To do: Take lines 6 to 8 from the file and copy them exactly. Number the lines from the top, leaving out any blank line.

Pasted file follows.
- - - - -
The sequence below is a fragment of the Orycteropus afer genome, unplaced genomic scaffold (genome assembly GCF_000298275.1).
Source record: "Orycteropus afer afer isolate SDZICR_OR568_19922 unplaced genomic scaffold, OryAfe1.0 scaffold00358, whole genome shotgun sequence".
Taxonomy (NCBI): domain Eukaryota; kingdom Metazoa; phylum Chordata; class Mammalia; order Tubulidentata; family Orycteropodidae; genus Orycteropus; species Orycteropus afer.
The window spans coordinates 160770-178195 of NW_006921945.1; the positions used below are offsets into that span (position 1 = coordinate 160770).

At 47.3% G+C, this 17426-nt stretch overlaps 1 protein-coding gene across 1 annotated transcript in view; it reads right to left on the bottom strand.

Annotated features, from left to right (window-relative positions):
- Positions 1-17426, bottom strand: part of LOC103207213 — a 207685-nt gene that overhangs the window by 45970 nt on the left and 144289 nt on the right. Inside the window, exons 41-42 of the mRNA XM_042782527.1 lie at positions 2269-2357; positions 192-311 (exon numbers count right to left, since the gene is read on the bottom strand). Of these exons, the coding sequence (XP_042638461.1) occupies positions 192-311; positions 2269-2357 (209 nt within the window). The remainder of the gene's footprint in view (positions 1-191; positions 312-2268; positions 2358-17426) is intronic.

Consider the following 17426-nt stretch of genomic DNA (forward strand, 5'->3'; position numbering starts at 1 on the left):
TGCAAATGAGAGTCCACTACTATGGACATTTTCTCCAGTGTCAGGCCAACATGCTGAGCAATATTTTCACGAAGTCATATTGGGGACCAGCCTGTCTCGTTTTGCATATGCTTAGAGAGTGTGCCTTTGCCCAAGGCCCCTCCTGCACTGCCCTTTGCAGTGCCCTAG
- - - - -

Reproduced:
Annotated features, from left to right (window-relative positions):
- Positions 1-17426, bottom strand: part of LOC103207213 — a 207685-nt gene that overhangs the window by 45970 nt on the left and 144289 nt on the right. Inside the window, exons 41-42 of the mRNA XM_042782527.1 lie at positions 2269-2357; positions 192-311 (exon numbers count right to left, since the gene is read on the bottom strand). Of these exons, the coding sequence (XP_042638461.1) occupies positions 192-311; positions 2269-2357 (209 nt within the window). The remainder of the gene's footprint in view (positions 1-191; positions 312-2268; positions 2358-17426) is intronic.

Consider the following 17426-nt stretch of genomic DNA (forward strand, 5'->3'; position numbering starts at 1 on the left):